The Stories Nature Writes

Treasured Rocks

For Christmas 2018, my older son and his two youngest added an item to my bucket list AND helped me accomplish it. I’ve traveled to several continents, not all, but had not seen America’s Grand Canyon. My family wasn’t having it. Instead of coming to NE Mississippi where I now winter as they did last Christmas, they bought air tickets from Minneapolis to Phoenix and insisted I do the same from Memphis. We happily rendezvoused there and spent 36 hours in Scottsdale in a friend’s home before heading north and gaining altitude. During our quiet day in Scottsdale, I asked if we could hike somewhere before the sun went down.There were hiking trails nearby, some leading to mining activity. In one hour, we didn’t cover much distance, but the many varied rocks we examined made this a special memory.

Nature’s rocks tell a story all their own. I’ve loved rocks since I was a four-year-old following my rock hound grandfather as he let me tag along while he sorted, washed, and sliced agates, thunder eggs, petrified wood, or other samples, and taught me to read the stories of rocks. In university, I took two college-level geology courses that were simply a continuation of the foundations my grandfather laid.

On the hiking trail, I was ecstatic to read many stories in the stacks of rocks we passed and sometimes stumbled over. They came in all colors, mostly fire-born igneous, and some with signs and colors that might indicate trace elements of copper, silver, or gold.

I got excited. My grandkids got excited. I hardly ever take trips anywhere without bringing a few rocks home to display fondly like photos of friends and family. I can usually tell guests where I got the samples and how they were formed.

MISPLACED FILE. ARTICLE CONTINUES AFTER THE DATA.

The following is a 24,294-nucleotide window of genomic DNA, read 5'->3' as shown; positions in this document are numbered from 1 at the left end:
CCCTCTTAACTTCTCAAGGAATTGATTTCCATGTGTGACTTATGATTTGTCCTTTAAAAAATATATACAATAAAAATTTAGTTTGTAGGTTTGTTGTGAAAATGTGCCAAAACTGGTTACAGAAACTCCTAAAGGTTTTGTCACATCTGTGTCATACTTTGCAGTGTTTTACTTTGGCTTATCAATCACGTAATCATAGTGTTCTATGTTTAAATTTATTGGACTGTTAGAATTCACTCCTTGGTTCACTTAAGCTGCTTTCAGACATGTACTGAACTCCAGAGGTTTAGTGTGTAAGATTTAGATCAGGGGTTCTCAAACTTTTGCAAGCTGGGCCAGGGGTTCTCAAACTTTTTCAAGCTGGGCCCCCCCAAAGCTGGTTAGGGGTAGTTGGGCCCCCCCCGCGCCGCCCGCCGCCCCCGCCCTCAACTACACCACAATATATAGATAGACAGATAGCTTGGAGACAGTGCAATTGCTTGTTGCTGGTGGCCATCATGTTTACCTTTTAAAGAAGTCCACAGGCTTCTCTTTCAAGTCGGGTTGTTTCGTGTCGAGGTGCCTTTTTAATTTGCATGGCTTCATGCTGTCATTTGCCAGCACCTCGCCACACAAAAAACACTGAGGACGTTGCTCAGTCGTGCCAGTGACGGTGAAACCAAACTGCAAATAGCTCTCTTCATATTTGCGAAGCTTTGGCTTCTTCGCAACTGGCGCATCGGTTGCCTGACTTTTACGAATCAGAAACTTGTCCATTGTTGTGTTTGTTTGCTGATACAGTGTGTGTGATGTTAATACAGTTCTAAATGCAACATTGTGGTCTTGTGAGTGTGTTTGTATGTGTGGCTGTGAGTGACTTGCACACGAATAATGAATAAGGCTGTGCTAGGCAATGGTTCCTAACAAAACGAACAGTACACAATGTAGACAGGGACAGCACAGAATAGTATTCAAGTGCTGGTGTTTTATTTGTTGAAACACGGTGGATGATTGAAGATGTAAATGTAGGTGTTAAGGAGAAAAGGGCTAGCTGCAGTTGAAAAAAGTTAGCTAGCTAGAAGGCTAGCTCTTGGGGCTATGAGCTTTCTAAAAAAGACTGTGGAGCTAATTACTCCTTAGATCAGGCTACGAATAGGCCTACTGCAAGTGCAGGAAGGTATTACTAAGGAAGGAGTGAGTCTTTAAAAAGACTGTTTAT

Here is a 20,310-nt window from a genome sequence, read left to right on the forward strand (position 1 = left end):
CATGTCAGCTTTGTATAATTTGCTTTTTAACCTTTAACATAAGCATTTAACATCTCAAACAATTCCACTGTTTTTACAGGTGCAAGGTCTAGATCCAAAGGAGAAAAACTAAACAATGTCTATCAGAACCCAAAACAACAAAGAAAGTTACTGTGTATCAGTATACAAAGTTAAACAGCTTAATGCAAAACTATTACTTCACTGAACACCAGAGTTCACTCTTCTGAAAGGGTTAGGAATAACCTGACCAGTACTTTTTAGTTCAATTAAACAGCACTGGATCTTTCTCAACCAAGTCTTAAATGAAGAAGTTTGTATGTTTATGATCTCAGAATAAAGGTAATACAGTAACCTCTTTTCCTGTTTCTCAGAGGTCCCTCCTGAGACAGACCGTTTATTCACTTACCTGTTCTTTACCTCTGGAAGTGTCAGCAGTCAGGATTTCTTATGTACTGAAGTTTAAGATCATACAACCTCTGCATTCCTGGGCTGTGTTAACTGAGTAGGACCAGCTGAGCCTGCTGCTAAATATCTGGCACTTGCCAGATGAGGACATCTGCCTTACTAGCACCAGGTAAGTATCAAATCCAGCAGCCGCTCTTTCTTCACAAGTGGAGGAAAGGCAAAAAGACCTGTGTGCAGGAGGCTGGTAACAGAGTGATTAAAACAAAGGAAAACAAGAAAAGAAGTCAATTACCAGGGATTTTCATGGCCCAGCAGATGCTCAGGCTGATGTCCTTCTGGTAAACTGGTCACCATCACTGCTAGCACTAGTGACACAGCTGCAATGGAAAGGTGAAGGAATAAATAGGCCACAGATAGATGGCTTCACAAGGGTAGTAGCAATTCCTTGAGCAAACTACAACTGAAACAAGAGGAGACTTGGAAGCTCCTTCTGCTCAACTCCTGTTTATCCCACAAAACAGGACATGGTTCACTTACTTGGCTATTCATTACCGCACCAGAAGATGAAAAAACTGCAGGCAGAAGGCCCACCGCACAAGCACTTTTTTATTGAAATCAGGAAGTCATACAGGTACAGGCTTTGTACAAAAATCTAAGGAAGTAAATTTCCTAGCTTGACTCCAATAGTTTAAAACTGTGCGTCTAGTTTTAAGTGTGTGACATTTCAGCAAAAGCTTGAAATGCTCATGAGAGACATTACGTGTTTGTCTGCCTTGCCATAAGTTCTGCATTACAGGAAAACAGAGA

During that one hour walk, we saw various samples (photo above). I also saw my love for rocks and their stories transferred to my 13-year-old six-foot tall grandson. We didn’t carry collection bags but he had pockets in his Bermuda shorts. The further we walked, the fuller his pockets got and the more his shorts drooped. He nearly lost them twice, but that didn’t stop him from adding still more samples and holding up his sagging shorts by a firm hand on his waistband.

One single large colorful rock is my favorite. My grandson says he found it (I thought I did) but he allowed me to bring to Mississippi to remind me of our time. 

That rock is a survivor. It has endured much but its experiences produced beauty. Its white quartz bands are a hardness of 7 out of 10 on the mineral hardness scale, showing it may include small deposits of silver, gold, or other precious metals. It has suffered great pressure and fire, even intrusion, but been made stronger by each of them.

If TSA searched my suitcase as I flew back across country, they may have scratched their heads to see this in my luggage, but they let me bring it home

We saw the Grand Canyon, too, and read its story, as well as other marvels. Those may be future stories. But it is this character-filled well-formed rock that became my favorite and sits on my bookcase now.

What items do you carry home from trips?

What are your favorite stories that nature writes?

 

 

 

 

 

 

 

 

 

 

 

 

 

 

 

 

 

 

 

 

 

 

 

 

 

 

 

 

 

 

 

That rock is a survivor. It’s been through much and wears its journey in beauty. Its white quartz bands, number 7 of 10 on the mineral hardness scale, show it’s in the ballpark to include possible small silver, gold, or other precious metal deposits

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If TSA searched my suitcase as I flew back across country, they possibly scratched their heads, but they let me bring my bounty home

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We saw the Grand Canyon, too, and read its story, as well as other marvels. Those may be future stories. But it is this character-filled well-formed rock that became my favorite and sits on my bookcase now.

 

What items do you carry home from trips?

 

What are your favorite stories that nature writes?

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